Beth Orton - Sugaring Season

A worthy successor to ‘Comfort Of Strangers’.

Label: Epitaph

Rating: 8

Six years after the stark brilliance of ‘Comfort Of Strangers’, Beth Orton makes a welcome, if slightly belated return with ‘Sugaring Season’. Those intervening years between albums have surely been kinder to the singer songwriter, who sounds noticeably happier on this fifth record. Thankfully, the oppressive, almost claustrophic foundations of much of her best material (‘Pass In Time’, ‘Blood Red River’) is still richly evident here, despite any slight shift in theme.

‘Sugaring Season’ feels more even in tone than anything she has done before, the emotional extremes so marvellously played out on her 1996 debut ‘Trailer Park’ have, through time, given way here to an increasingly calmer and more reflective approach to crafting her music. Much of the ten songs incorporate a tenderness and warmth that previously would have buckled under the immense turmoil of previous albums.

First single ‘Magpie’ is a gentle reminder of how much we’ve missed Beth Orton’s voice, simultaneously wistful yet effortlessly charged, whilst ‘Dawn Chorus’ is a quietly relaxed affair of strummed guitars. It isn’t until the mournful cellos of ‘Candles’ does the Orton of old return. Whilst this is familiar ground she treads, her formula of brutal honesty can clearly still smack a hefty emotional punch when she wants it to, and when a song is crafted so well, few can argue with its potency.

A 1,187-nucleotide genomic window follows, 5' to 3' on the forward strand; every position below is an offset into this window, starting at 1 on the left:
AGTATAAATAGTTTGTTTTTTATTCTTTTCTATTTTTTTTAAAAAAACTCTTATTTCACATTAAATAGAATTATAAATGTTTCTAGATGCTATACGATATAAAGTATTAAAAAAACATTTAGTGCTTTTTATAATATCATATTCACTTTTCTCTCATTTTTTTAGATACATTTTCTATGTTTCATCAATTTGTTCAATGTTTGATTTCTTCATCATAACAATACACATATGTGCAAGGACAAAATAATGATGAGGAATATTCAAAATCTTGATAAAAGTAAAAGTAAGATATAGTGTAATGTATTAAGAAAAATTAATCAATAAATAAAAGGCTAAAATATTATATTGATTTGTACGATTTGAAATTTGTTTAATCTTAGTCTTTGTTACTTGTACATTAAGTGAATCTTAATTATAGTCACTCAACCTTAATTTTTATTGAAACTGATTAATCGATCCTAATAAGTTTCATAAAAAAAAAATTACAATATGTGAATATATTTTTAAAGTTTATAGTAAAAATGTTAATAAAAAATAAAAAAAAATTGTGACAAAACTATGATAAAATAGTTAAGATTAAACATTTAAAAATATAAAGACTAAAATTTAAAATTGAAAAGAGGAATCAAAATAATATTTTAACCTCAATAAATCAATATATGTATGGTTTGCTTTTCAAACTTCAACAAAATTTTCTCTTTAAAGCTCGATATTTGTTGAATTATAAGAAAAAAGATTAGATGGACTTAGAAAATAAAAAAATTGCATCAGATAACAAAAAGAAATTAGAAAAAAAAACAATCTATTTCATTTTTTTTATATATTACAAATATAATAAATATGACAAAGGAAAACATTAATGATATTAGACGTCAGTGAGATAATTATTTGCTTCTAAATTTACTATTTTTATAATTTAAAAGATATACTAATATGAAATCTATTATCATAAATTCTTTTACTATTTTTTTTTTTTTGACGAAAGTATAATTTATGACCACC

Although less outright bleak as some of the harsher moments of ‘Comfort Of Strangers’ or even the sublime Central Reservation, there is much to admire on ‘Sugaring Season’. Orton even dips her toe into more jazzy territory, seen mostly on the elegantly breezy ‘Something More Beautiful’ and the twinkling piano of ‘Poison Tree’, which lifts the album into more jovial spheres.

Even though this strand of cathartic folk has largely been dominated by the likes of Laura Marling in recent times, even the young songstress would have to admire the painfully bleak ‘Last Leaves Of Autumn’. Uncompromisingly downbeat, like a lot of Orton’s best creations it shimmers with an innate sense of hope, and must surely rank amongst Orton’s most heartbreaking pieces of work.

Written predominantly at night, this is a seductive if not immediately obvious piece of work, her adventures into folky-jazz work well, never straying too far from pleasing familiarity into all-out experimentalism. The beauty of Beth Orton has always been that she has never shied away from emotional toll on her records, and although this may not be as momentous a record as ‘Central Reservation’ - ‘Something More Beautiful’ treads too close to all-out passivity - it’s a worthy successor to ‘Comfort Of Strangers’.